Part of the problem with comparing media coverage of a local corruption case and an international terrorist act is the nature of the media covering either. It would be unfair to ask of local media in Benghazi to do what local media in Fort Lee have done for their story. David Carr of the New York Times notes that Bridgegate would have been nothing but a strange traffic bungle on the Port Authority's part without an increasingly rigorous effort on the part of local newspapers and other media, particularly the Bergen Record, whose traffic reporter first publicized the intensity of the traffic jam engulfing the suburban town.
Yet it is clear that the Benghazi attacks were an international news story from the moment they happened; the story didn't need help from partisan sources to blow up the front pages of newspapers worldwide.
Despite these differences, the approach of the national media on one story is the inverse of the other, which is telling given who stands to gain and lose from the discovering of new information.
Carr is right to highlight the efforts of these local publications, but to give them the credit for turning Bridgegate into a national scandal worthy of the "-gate" suffix is to discredit the hours and hours of labor the liberal national media put into making the story a nationwide scandal.
According to records compiled by the media monitoring organization TV Eyes, MSNBC mentioned Christie in relation to the bridge closing 83 times last December. For comparison, CNN mentioned the scandal in passing seven times in December. By the turn of the new year, that number ballooned to 782 mentions (CNN clocks in with 408). Host Chris Hayes hosted a late-night special on the scandal. Rachel Maddow and Steve Kornacki could speak of nothing else. The network rarely took a break from its coverage all month and much of December, though the dramatic two-hour press conference that turned the story into a national scandal happened almost halfway into January.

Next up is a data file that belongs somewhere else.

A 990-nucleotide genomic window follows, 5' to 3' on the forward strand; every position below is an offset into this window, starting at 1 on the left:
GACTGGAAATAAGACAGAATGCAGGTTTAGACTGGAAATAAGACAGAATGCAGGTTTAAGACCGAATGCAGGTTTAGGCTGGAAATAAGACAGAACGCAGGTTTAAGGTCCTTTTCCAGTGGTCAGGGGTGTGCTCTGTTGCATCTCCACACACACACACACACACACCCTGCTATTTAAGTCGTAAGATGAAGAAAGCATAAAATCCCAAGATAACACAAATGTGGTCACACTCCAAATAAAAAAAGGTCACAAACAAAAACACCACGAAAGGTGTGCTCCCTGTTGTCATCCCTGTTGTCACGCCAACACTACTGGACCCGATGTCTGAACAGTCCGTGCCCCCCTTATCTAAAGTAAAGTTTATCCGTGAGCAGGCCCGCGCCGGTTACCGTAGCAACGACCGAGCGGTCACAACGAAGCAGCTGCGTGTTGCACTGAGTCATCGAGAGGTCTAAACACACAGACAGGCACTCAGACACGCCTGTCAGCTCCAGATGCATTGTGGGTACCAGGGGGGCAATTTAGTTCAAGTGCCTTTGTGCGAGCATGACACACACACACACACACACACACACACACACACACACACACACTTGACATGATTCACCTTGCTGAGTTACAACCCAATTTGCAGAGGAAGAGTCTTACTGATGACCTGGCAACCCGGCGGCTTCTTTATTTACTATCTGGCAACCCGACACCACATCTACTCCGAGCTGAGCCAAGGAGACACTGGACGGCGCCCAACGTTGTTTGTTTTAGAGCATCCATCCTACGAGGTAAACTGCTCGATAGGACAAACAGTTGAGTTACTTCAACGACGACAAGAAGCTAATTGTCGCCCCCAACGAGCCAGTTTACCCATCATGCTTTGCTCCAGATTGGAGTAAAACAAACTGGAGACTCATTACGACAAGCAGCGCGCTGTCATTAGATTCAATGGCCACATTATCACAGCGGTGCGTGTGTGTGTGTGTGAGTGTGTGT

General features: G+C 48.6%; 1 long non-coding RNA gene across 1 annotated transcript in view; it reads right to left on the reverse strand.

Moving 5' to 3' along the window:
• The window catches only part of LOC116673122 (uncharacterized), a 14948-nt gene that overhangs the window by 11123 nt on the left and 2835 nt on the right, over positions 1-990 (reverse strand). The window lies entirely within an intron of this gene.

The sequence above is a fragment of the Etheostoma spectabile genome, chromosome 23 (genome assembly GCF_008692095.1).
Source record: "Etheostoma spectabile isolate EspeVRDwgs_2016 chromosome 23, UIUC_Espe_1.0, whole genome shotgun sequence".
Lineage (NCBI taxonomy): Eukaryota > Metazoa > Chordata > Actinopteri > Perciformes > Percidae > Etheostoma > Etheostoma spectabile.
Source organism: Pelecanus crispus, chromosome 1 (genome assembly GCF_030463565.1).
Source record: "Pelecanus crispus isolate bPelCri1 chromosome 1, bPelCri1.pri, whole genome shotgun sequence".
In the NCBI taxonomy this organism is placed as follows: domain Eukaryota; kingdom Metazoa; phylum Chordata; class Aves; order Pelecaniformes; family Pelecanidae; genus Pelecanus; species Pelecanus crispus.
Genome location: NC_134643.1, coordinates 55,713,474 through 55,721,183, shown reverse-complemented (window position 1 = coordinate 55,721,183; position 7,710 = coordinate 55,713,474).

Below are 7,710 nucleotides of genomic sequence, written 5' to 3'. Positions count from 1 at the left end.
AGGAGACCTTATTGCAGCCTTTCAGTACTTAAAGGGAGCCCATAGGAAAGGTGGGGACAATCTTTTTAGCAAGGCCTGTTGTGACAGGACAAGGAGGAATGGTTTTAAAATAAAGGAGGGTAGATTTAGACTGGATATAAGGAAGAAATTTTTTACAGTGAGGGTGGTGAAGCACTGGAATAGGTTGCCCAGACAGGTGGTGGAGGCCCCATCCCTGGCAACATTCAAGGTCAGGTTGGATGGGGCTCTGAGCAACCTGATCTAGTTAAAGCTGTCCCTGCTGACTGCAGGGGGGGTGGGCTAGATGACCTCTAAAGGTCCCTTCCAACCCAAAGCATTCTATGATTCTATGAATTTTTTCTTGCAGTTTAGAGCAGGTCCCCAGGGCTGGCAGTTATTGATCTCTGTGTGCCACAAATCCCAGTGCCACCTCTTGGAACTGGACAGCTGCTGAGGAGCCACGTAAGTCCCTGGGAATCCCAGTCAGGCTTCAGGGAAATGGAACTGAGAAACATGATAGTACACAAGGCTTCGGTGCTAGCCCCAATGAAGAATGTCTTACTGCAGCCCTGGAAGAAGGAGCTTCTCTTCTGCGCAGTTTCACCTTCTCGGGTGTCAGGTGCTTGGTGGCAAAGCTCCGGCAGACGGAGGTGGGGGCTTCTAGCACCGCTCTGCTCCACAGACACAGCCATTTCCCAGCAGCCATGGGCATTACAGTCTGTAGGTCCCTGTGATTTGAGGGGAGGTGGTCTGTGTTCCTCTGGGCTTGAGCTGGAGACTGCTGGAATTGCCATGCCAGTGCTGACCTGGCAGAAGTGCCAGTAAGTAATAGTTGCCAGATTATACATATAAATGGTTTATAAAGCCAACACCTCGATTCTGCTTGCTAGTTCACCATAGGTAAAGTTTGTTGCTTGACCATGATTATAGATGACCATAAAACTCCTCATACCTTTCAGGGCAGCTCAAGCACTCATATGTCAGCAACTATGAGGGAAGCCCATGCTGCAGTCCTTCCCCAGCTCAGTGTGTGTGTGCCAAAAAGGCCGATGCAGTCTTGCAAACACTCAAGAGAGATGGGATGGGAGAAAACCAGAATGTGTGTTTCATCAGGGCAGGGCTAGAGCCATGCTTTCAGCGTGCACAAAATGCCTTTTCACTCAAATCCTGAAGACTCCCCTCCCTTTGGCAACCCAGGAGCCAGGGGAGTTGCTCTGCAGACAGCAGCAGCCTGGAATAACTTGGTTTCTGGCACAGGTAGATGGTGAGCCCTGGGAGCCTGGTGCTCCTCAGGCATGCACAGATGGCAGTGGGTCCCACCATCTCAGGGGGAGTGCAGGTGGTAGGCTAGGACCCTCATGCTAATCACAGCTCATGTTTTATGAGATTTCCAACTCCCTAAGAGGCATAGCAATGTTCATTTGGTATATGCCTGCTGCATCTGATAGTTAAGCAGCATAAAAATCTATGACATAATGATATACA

That's a lot of national news network firepower for a story so small local reporters cracked most of it without the NBC monolith's help.
To contrast, a TV Eyes search finds a match for the word "Benghazi" on MSNBC 450 times between September 11, 2012 – the date of the attacks – and today. Ambassador Christopher Stevens was mentioned 37 times in the same time frame. The numbers may not speak directly to the amount of original reporting, but it does speak to the passion for one story over another on the left. Make no mistake: the pressure that networks like MSNBC have put on the New Jersey Legislature and other journalists to uncover the truth about what happened on the George Washington Bridge last September made a difference, and the people of New Jersey owe a debt to those journalists that stuck with the story.
If the collective effort managed to uncover this much from a story so mundane, why does the killing of an ambassador not merit the same journalistic rigor? Why does it get the "conspiracy theory" treatment? If anything, burgeoning conspiracy culture is proof that unanswered questions need answering, and some fringe elements may be seeking answers anywhere they can. The easiest way for the government and the media to cultivate so-called conspiracies is to not answer legitimate questions, and the easiest way to discredit legitimate questions is to tie them to conspiracy theories.
This creates a set of circumstances that make entire stories taboo.
So speaking about Benghazi today renders a journalist some sort of conservative loon, if the liberal powers that be are to be heeded. Publicly theorizing about complex real estate schemes as an offshoot of a political retribution case is nothing to be scoffed at, though, even though no lives are at stake and no motive has surfaced.
To compare the deaths in the Benghazi tragedy to a four-hour traffic jam is indeed an affront to the memories of Chris Stevens and his colleagues. Yet it pales in comparison to giving the latter the full force of the Fourth Estate while mocking anyone who desires the full truth on the former.